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With hundreds of grape varietals to work with, Italian Wine can be fantastically diverse. Despite its role in spreading wine across Europe, Italian Wine was considered a rustic, country affair at the turn of the 20th century. Nothing could be further from the truth now as Italy produces some of the most sought after wines in the world. Nearly 50 million hl of wine is produced across every one of Italy's 20 regions from the Alps to just off the tip of Northern Africa. A connoisseur could spend a lifetime or two exploring all Italian wine has to offer. Legendary regions like Barolo and Tuscany have been carrying the Italian flag high since World War 2. Barolo, and it's sister Barbaresco have produced noble red wines from the Nebbiolo grape for centuries, gaining renewed reputation in modern times as some of the longest lived, and rarest wines in the world. In Tuscany, Brunello di Montalcino and the rising quality of Sangiovese has since elevated Tuscany's reputation. Bordeaux varietals thrive too and glowing reviews and high scores in the 1960s and 70s gave rise to the Super-Tuscan phenomenon. In the South, the Aglianico grape has come up in the world while Sicily makes delicious wines on the slopes of Mount Etna. Italy uses the French model to regulate the traditional origin and quality of their wine. IGT/IGP denotes a specific region but is relatively unrestricted. DOC and DOCG mandate certain standards in different wines. There are currently 332 DOC and 73 DOCG wines across Italy. The terms classico, superiore, and riserva are also regulated terms. Italian Wine is a rich cultural artifact with much to discover.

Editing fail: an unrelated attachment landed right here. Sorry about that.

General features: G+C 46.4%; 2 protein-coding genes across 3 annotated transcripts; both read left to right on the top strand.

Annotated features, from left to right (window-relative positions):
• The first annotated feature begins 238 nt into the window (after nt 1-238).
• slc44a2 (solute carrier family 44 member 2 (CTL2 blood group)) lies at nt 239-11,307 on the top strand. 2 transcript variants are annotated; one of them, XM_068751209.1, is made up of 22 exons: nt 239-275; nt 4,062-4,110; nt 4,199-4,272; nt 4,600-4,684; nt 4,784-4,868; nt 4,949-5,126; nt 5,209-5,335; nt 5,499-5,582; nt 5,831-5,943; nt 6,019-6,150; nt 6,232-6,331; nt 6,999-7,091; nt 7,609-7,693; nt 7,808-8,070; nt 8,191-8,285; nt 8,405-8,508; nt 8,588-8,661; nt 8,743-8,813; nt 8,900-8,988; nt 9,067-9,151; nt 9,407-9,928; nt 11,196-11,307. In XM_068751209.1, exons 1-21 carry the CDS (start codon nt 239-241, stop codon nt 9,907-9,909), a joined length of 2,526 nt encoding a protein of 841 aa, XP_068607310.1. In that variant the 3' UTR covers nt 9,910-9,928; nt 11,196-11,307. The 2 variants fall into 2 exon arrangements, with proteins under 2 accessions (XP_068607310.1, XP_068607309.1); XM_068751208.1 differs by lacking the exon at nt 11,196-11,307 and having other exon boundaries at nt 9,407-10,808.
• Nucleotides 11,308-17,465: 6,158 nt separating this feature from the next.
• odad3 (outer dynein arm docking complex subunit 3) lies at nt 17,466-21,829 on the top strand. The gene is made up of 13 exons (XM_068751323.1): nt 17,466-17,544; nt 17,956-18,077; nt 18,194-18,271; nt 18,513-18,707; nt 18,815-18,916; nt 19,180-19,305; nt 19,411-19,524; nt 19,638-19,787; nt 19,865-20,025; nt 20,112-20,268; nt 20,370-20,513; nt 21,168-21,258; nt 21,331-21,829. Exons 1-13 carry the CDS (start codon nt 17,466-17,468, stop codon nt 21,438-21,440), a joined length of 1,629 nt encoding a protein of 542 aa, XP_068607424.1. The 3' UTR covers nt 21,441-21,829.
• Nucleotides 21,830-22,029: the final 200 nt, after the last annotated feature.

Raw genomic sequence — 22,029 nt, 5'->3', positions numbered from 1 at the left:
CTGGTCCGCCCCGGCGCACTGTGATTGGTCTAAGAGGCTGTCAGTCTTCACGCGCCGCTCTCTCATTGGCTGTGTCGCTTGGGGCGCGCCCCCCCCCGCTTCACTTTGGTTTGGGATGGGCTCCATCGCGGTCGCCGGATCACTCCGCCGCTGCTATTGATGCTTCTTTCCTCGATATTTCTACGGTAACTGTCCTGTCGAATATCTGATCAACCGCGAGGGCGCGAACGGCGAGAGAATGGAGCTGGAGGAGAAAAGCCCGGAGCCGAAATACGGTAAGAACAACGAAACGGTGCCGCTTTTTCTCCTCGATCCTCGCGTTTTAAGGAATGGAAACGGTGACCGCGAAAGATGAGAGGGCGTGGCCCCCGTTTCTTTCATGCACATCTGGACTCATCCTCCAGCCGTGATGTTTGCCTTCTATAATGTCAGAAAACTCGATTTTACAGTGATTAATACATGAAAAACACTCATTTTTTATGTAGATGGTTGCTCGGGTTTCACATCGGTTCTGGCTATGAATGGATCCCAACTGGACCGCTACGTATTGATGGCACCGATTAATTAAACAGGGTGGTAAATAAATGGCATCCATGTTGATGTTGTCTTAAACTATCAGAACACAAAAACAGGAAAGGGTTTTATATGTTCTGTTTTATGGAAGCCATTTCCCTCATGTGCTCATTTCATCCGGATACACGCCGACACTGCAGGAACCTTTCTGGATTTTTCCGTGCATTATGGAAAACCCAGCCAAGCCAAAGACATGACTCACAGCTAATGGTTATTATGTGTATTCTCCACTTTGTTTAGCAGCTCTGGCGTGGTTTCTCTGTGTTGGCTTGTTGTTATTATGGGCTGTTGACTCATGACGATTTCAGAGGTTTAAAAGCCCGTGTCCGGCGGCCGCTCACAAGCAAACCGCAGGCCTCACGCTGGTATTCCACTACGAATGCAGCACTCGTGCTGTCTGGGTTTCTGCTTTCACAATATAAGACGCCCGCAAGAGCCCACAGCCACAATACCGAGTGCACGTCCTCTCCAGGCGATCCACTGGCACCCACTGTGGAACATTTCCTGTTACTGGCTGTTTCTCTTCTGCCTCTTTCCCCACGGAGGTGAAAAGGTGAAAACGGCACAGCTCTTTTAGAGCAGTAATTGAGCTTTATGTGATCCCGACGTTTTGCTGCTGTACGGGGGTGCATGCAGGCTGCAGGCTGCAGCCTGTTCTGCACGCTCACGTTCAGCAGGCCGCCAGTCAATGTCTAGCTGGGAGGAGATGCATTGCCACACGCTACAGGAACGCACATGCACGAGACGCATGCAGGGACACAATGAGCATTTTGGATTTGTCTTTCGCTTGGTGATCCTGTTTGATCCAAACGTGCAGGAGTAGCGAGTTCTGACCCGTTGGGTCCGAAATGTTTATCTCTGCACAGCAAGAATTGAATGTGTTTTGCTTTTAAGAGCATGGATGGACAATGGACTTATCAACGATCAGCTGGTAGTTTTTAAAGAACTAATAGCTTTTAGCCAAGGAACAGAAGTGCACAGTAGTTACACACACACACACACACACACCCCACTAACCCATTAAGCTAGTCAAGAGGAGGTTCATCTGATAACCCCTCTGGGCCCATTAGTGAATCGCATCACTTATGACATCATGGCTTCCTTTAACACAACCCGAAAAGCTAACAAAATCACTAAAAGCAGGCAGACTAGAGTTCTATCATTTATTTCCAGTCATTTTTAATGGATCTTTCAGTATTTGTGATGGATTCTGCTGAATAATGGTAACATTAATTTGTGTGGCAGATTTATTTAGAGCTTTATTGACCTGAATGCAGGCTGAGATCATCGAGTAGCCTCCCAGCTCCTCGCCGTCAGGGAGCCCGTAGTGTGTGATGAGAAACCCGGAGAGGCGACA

Italian Wine

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